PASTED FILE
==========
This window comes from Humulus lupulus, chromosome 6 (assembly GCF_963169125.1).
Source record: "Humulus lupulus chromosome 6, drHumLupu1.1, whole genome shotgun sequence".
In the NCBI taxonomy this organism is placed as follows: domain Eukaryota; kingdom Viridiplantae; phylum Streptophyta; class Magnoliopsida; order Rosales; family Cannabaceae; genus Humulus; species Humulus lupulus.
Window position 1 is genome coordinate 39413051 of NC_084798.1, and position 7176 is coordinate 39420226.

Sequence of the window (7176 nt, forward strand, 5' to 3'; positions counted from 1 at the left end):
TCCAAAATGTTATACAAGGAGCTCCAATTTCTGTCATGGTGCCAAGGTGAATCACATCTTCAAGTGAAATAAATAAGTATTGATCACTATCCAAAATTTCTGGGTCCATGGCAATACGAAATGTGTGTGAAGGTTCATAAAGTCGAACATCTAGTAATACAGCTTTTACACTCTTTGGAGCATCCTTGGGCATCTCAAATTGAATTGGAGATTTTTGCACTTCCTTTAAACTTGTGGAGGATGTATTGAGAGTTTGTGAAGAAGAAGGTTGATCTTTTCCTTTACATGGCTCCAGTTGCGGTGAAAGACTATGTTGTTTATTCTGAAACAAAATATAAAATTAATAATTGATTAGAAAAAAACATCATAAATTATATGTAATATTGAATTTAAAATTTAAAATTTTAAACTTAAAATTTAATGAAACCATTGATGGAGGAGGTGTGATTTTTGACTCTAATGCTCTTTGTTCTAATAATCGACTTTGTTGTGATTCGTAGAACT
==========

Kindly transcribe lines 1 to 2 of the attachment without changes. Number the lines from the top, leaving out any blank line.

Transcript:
This window comes from Humulus lupulus, chromosome 6 (assembly GCF_963169125.1).
Source record: "Humulus lupulus chromosome 6, drHumLupu1.1, whole genome shotgun sequence".